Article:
Maxime Vallée, MD, a urologist at Poitiers University Hospital in Poitiers, France, used a session dedicated to recurrent cystitis (RC) at the French Urology Association’s 2023 conference to set out the correct procedure and basic guidance for the initial diagnostic management of female patients seeking urology services, often for the second or third time, for RC. He reminded attendees that uroflowmetry, post-void residual (PVR) urine and voiding diaries are essential first-step tools in confirming or ruling out an RC diagnosis and in proposing a suitable treatment plan.
Urinary Tract Anomalies
Recurrent episodes of acute cystitis (ie, at least four episodes over a 12-month period) are a common reason why women request an appointment with their physician. But it’s also important not to wrongly “label” patients as having RC, and this is why an appropriate diagnostic approach is essential. As part of the introduction to his presentation, Vallée reiterated that physicians “must remember that regardless of type — lower, upper, simple, or complicated — urinary tract infections are just a sign that some part of the urinary tract is not working as it should, and any such episode should be investigated for a potential anatomical or functional anomaly of the urinary tract. Such an approach will allow doctors to definitively determine the cause of recurrent episodes of cystitis and avoid repeated use of antibiotics, which is harmful for patients and society.”
“When a patient turns up armed with 15 years of urine microscopy and culture reports, urologists must start by putting these to one side,” joked Vallée. “You can look at these later, should you end up prescribing prophylactic antibiotics — in exceptional cases only. Initially, you need to be focusing on the patient, her case history, and other previous medical history, as well as the testimony given by the patient herself.” To navigate the diagnostic process requires time, patience, empathy, and the ability to listen. Urologists will need to organize themselves and set aside the necessary time to hear the patient’s story from the beginning. “I regularly block out half-hour slots for these patients and often run over,” said Vallée.
It’s all about listening because “the answer will come from the patient and what she tells you, not the results from a urine microscopy and culture. By asking questions, listening to the account and description of their symptoms, you will be able to look for a differential diagnosis,” said Vallée.
This approach is even more imperative because patients often arrive with a ready-made diagnosis of cystitis. This term is often misused. “The problem with bladders is that their only way of expressing that something is wrong is via cystitis,” said Vallée. “And yet recurrent cystitis is not necessarily bacterial. So as not to get it wrong, urologists must go even further in their questioning and rule out any potential differential diagnoses, the most common being overactive bladder and chronic bladder pain syndrome.”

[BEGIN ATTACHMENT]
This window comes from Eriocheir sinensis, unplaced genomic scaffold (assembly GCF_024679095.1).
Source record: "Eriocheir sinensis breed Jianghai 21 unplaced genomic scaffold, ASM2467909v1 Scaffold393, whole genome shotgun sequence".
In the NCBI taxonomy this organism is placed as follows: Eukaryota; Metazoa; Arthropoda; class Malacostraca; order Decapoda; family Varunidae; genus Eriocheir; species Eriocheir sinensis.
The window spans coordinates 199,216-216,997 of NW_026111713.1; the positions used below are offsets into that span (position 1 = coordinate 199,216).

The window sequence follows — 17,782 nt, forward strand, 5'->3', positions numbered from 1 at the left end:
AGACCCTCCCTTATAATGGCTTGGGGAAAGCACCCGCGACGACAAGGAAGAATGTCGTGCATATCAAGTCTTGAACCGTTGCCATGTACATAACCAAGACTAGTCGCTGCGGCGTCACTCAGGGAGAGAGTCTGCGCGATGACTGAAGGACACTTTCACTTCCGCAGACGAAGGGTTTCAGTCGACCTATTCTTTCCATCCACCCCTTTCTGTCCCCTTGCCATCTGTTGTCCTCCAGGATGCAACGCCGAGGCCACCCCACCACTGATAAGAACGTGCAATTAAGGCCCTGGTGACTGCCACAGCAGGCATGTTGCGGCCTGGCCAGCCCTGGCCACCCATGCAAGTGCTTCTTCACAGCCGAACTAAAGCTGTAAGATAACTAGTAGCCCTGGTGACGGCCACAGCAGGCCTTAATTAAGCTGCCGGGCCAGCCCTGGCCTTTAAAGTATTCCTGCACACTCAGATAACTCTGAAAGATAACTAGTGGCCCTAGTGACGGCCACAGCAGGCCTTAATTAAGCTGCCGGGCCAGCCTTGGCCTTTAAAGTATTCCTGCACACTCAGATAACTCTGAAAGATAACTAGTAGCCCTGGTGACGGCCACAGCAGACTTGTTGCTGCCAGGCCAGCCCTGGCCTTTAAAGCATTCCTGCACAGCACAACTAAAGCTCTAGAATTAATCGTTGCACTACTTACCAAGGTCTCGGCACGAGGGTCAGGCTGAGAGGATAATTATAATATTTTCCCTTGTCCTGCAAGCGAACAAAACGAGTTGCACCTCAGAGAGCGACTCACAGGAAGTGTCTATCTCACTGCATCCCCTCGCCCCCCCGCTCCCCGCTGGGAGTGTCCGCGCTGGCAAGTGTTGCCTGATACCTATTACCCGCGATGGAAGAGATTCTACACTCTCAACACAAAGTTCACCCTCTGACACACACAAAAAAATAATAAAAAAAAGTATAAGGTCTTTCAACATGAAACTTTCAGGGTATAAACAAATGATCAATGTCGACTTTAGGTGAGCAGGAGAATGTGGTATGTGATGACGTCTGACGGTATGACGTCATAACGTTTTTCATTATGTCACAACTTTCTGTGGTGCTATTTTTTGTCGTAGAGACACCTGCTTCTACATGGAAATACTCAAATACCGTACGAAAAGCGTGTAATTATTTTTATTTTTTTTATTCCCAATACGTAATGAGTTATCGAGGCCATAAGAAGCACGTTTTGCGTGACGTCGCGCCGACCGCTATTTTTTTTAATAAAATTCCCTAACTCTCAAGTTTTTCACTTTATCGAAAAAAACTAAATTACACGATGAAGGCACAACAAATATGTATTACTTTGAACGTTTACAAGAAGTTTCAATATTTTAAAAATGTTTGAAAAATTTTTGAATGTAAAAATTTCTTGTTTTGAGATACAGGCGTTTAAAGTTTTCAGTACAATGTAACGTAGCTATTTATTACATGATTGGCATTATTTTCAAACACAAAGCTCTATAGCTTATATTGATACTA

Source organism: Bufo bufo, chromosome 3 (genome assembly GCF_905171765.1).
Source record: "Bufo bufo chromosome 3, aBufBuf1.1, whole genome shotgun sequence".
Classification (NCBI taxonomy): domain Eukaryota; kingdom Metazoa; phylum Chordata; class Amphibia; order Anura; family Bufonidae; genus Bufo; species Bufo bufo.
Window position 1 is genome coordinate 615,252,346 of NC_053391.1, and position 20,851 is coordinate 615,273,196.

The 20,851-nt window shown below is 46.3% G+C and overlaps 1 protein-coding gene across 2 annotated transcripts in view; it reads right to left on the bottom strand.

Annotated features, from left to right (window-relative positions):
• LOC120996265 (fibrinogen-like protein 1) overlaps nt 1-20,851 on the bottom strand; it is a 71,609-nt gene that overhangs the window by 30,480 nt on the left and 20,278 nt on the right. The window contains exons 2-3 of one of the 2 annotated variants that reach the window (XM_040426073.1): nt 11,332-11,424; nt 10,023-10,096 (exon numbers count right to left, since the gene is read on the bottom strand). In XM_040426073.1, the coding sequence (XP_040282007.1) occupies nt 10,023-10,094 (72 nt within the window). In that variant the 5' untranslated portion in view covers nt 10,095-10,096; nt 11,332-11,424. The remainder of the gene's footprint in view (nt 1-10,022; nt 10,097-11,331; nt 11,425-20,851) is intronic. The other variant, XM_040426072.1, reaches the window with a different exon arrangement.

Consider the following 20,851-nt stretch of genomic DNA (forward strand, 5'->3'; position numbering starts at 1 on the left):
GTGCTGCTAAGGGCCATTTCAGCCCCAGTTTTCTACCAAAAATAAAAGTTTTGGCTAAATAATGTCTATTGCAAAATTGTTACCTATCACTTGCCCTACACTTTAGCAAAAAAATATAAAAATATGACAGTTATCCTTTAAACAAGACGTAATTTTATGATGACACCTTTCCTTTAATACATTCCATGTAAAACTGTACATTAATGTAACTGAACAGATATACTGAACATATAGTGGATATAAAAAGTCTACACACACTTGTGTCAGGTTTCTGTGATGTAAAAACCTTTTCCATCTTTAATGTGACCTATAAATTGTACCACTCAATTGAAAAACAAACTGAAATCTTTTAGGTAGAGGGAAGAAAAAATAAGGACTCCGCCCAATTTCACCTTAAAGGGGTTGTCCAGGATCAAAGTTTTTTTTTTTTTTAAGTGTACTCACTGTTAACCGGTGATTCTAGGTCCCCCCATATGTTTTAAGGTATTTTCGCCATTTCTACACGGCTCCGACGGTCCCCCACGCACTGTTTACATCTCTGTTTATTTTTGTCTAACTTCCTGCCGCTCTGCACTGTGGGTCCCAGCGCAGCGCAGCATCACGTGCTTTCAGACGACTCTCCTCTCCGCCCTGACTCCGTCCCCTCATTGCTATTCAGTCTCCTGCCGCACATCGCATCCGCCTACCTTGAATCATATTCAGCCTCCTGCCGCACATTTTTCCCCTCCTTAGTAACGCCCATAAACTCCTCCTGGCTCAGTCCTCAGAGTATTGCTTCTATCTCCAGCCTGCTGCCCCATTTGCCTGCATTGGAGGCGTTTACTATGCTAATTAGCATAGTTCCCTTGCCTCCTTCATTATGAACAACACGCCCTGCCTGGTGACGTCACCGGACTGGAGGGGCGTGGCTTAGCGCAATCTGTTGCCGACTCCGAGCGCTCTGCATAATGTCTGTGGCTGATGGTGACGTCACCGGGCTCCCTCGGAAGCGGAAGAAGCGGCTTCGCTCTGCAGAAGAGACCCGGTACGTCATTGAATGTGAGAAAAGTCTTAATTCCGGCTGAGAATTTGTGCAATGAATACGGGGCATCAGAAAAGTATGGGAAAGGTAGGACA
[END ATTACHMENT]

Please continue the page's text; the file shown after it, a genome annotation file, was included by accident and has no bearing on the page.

The first thing to look for is a fever. “If the patient has a fever, we’re no longer looking at cystitis,” said Vallée. “Treating the cause and the degree of urgency are then no longer the same. Cystitis is, by definition, a nonserious infection.”
Likewise, physical exams remain worthwhile, even when scan images are available. Although dysfunction caused by an anatomical anomaly is rare, it still must be ruled out.
Urologists’ Key Weapons
The key weapons in a urologist’s armory are basic. Firstly, voiding diaries; these records are indispensable for getting an idea of a patient’s toilet habits on a day-to-day basis. Voiding diaries are especially useful for highlighting a patient’s regularly occurring issues when voiding.
Uroflowmetry and PVR urine are also important because they reveal cases of bladder dysfunction, underactive or overactive bladder, and sometimes even voiding issues.
The advantage of a voiding diary is that it allows urologists to work with patients to reprogram their voiding habits. “When we ask patients not to have a voiding interval of more than 4 hours, not to have a voiding volume of more than 400 mL, and to have a minimum 24-hour urine output of a liter and a half, this manages to resolve a good number of cases,” said Vallée.
But we must be careful when giving advice such as “drink a lot” because for cases of underactive bladder, the cure may be worse than the disease, he warned. This is why voiding diaries are essential.
In terms of the traditional lifestyle and dietary guidelines (eg, wiping front to back, wearing cotton underwear, etc.), doctors must be measured when issuing advice in this area because there is little evidence of their real-world efficacy. “Don’t be dogmatic when it comes to such guidance,” said Vallée.
To sum up, urologists must be prepared to question everything and start from scratch to get the right diagnosis, remembering to make use of the three key tools: Voiding diaries, uroflowmetry, and PVR. This approach will help resolve difficult cases once and for all.
This article was translated from the Medscape French edition.
Source link : https://www.medscape.com/viewarticle/recurrent-cystitis-not-necessarily-bacterial-2024a100016y?src=rss
Publish date : 2024-01-17 13:53:10
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